07 November 2013

The Life That's Waiting For Us

When I was 17 years old, my parents sent me to a residential treatment center to begin and finish my senior year of high school. The experience was not the worst experience of my life, but it tore me down bit by bit, inch by inch, until there was little left of the light, and strength of my spirit. It tore my self confidence to shreds. The experience taught me that no matter the pain or heartache I had experienced in the past, I was solely at fault for everything that had happened.

Observing the interactions with my family was telling as well. Very few letters, awkward and shorter than allotted phone calls, and being the only one whose parents did not permit them to go home for Christmas. I learned that I had
earned their tolerance rather than their unconditional love.

This is only one side of the story, and not a complete one at that, but it conveys accurately the feelings of my heart... Feelings from 7 years ago, and feelings from today.

During my time there, I developed the belief that God alone could save me. That God alone could heal my afflictions and mistakes. I believed that with enough faith, with enough devotion, I would be made whole.

This led me to the Church. I was yearning for truth in a way I had never sought before. I was entranced in the idea that righteousness brings blessings. And the only blessing that I wanted was to be made whole. To be made into the image that God intended. To see myself in the way God saw me. And it was a bitter pill to swallow when I realized that after two years of strict adherence to the letter of the law... nothing happened. My family relations were still non existent. I was still broken. I was still gay. And it only led to more self loathing, more self hatred, and more failure.

But it lead me to really open my eyes. That's when my search for truth took off. And the truth I found, while unorthodox and unexpected, was exactly what I needed.

I learned the truth. I learned that while I had done wrong, and that I was to blame for the vast majority of it, I was not to blame for all of it. I learned that my parents had done wrong, and they were to blame for some of it, but not all of it. My classmates, teachers, neighbors, friends, bullies... they were all to blame for some, but all. They were to blame for their words, and their actions towards me. I was to blame for my words and actions, and for all of the hurt that I caused. But I learned not to carry blame that was not my own.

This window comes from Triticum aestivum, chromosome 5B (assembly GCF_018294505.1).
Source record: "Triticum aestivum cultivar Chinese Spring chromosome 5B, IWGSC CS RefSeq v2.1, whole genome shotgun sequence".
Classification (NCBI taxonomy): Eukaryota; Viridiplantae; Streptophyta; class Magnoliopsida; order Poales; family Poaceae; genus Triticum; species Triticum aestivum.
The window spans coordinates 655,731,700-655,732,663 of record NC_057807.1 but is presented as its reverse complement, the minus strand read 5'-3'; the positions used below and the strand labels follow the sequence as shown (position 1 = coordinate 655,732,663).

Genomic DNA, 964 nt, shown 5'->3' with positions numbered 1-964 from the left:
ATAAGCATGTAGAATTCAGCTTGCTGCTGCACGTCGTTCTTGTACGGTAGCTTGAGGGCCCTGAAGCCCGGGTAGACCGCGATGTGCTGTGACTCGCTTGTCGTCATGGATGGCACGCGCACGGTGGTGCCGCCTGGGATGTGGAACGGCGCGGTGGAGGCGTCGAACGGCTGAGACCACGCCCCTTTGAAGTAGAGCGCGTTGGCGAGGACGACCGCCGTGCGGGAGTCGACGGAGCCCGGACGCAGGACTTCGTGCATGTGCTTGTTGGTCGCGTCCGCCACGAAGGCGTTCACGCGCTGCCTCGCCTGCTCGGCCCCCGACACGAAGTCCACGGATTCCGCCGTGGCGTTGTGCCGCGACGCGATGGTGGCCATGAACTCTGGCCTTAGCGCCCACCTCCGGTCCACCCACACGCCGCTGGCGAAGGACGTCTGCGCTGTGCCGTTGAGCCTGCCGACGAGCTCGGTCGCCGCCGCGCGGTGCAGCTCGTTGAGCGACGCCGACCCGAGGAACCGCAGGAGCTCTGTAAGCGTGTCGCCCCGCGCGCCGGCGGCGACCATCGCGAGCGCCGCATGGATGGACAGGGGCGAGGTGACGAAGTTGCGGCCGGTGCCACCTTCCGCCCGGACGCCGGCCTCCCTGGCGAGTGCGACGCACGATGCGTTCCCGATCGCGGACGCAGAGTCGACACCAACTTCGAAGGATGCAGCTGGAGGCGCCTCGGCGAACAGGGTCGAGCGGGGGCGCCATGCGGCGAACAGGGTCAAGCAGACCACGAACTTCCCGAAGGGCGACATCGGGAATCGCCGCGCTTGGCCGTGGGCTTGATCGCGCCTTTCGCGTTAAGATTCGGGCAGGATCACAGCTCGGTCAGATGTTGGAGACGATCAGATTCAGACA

From that day forward, I learned that healing was possible. I learned how to have compassion and forgiveness for my fellow men and women. I no longer looked for their faults, but instead I looked for their good. For their praiseworthy actions. I learned to recognize that all of us have done wrong. You. Me. Your spouse. Your dog. Some of those wrongs were done intentionally, but most weren't. Some of these wrongs were severely painful, and others were not.

Because Christ's Atonement is infinite, I've been able to forgive myself. I've forgiven myself for my lack of self control, and inability to think before I speak. I have forgiven myself for the wrong I have done. Because after all we can do, Christ's Atonement picks up the slack. When I drop to the floor in exhaustion and anguish, He picks me back up. He carries me until I have the strength to stand on my own. And on those marathons where I am too fat and out of shape to finish, He carries me to the finish. He is there. He knows me to my very core. He knows the intentions of our hearts. He is there.

"We must be willing to get rid of the life we've planned, so as to have the life that is waiting for us." - Joseph Campbell

1 comment:

  1. Great post, Ellen - you are very insightful and empathetic.